Hanninen refers to American soccer as “kickball.”

“One of the main differences is the style,” said junior midfielder Gabriel Stephano Zagastizabal, who is from Peru. “Here is more physical. Over there, it’s less organized. I was used to playing with rocks in the neighborhood over there, so when I came over here it was very different. It took me six months to adjust and find a club. It was difficult.”

The Mustangs’ leading playmaker, senior striker Andrey Millan, is Colombian. Senior defender Jeongwook Yun is from South Korea and will have to serve in the Korean military. Junior midfielder/forward John Park is also from South Korea, but because he has dual citizenship he may not have to serve. Junior goalkeeper Aidan Bousleiman is Lebanese and Argentinian.

There’s more. Many more.

Junior defender Luke Skelton’s family is from England. Sophomore winger Alei Sabek is Egyptian. Hanninen is from Finland. Tran is from Houston, but his family is Vietnamese. Junior midfielder Lewis Paterson is from Scotland. Junior defender Lukas Piotrowicz is Polish but was born in Canada. Junior defender Carlos Villatoro is Honduran.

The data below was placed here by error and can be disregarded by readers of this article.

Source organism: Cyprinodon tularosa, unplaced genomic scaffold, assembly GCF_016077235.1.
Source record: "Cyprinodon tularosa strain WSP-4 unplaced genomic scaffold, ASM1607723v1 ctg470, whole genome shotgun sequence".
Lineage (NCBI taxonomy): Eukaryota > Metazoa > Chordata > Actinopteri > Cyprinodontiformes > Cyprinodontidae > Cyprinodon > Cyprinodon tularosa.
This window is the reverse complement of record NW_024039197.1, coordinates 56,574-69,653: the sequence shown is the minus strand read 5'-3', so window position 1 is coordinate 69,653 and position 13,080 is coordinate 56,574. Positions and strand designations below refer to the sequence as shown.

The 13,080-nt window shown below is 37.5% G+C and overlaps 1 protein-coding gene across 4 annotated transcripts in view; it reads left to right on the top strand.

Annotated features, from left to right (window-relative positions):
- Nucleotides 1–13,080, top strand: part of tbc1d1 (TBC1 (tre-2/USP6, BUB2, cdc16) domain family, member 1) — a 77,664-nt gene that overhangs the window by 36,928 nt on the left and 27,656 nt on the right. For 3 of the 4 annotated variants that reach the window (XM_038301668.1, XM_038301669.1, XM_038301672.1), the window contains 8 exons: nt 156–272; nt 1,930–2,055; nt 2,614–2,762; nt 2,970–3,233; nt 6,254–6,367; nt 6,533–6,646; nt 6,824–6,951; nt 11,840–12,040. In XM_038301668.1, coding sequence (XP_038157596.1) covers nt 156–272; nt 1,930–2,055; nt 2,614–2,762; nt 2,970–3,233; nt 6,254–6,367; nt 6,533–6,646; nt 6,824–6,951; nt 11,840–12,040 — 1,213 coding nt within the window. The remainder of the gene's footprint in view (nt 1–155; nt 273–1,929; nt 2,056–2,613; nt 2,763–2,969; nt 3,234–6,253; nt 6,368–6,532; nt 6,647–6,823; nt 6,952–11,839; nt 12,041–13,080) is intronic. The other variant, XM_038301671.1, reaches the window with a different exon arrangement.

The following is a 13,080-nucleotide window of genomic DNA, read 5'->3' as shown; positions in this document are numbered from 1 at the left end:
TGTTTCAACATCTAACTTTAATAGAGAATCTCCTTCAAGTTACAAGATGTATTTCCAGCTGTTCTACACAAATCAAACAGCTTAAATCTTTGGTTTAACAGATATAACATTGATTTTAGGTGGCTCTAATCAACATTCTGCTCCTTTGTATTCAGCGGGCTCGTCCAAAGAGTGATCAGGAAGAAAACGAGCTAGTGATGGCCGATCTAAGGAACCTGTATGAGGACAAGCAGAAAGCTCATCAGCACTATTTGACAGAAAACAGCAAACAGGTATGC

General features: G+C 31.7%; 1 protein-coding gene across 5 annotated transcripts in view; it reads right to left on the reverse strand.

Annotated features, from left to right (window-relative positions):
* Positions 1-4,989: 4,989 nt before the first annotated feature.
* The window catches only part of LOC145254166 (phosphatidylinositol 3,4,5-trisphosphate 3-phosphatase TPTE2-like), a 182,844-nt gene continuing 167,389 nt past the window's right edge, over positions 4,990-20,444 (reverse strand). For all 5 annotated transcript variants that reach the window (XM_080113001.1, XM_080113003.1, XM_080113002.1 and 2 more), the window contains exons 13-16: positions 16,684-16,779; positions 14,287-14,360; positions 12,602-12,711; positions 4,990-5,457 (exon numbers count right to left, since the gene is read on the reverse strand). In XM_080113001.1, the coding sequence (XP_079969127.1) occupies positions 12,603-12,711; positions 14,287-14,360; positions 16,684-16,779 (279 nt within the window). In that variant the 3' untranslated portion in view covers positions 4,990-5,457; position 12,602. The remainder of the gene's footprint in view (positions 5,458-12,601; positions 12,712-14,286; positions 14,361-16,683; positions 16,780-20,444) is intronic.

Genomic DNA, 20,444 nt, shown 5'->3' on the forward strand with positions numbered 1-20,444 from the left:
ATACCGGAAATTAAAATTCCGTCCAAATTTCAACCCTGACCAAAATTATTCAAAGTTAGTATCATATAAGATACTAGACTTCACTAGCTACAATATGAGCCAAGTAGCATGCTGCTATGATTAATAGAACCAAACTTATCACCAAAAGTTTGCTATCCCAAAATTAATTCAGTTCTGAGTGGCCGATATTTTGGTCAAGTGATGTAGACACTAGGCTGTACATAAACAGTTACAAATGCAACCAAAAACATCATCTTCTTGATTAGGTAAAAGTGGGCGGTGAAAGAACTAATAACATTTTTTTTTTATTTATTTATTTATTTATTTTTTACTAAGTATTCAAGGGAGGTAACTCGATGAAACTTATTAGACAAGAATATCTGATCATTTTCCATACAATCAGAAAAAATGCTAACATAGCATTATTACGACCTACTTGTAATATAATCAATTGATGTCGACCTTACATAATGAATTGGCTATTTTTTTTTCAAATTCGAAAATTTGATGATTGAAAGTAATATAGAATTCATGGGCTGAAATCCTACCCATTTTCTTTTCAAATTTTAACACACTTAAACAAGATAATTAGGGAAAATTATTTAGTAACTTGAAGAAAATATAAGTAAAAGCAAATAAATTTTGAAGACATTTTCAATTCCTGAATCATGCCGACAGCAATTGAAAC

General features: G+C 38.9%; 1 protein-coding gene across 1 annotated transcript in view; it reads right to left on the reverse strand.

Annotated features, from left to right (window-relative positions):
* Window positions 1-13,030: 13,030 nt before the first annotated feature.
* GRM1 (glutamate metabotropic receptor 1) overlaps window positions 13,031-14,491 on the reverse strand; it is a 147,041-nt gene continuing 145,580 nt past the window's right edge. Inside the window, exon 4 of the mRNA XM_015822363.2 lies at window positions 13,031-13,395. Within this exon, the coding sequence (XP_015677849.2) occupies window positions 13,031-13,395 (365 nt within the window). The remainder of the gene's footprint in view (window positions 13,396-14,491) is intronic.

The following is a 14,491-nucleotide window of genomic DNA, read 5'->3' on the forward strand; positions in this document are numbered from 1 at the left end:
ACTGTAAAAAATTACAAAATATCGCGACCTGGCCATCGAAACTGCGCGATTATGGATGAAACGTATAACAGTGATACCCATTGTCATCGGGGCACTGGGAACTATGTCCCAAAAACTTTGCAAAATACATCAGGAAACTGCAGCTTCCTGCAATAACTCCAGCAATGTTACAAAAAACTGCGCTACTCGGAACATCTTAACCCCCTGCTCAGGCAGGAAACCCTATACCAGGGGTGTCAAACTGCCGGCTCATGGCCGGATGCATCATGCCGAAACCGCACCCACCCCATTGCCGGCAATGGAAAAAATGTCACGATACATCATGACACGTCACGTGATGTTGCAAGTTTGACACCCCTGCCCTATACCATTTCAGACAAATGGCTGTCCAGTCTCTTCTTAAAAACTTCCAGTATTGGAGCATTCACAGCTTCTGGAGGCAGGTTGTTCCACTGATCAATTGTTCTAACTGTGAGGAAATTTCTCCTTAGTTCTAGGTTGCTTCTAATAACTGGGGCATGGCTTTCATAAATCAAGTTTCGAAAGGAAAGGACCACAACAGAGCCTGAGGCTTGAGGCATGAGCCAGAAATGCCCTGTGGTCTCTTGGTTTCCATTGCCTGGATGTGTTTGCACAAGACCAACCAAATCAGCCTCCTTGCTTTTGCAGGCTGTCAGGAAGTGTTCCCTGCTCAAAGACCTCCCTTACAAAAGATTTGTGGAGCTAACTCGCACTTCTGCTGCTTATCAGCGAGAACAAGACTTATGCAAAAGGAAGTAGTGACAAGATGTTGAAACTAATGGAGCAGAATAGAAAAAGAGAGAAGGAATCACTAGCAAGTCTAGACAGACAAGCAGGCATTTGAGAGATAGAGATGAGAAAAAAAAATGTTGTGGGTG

Those are just some of the key players that make up an eclectic roster.

“Every day is exciting,” Rivas said. “Every day is different. It’s funny, because you have all these guys from different places and backgrounds, but we all have the love of the game in common.

“This group is so close, and they’ve bonded so well. Last year, I had some egos. This year, I don’t. I just have kids that want to work and get better, very humble. They really want to prove themselves.”

Rivas admitted he does not have the most technically skilled players or the biggest and strongest athletes. But the Mustangs compete, as shown by their third-place finish in a hotly contested District 19-6A. He has set a standard of toughness and discipline in his two years as head coach because of buy-in from players.

“From the outside looking in, it looks difficult when you have so many different players from different places,” Rivas said. “But these guys have a big brotherhood. If you’re willing to fight and go that extra mile for the guy next to you, anything is possible. I know our cultures are different, but the concepts are the same. What are you willing to fight for? What are you willing to battle for? For this team, it’s the guy right next to them.”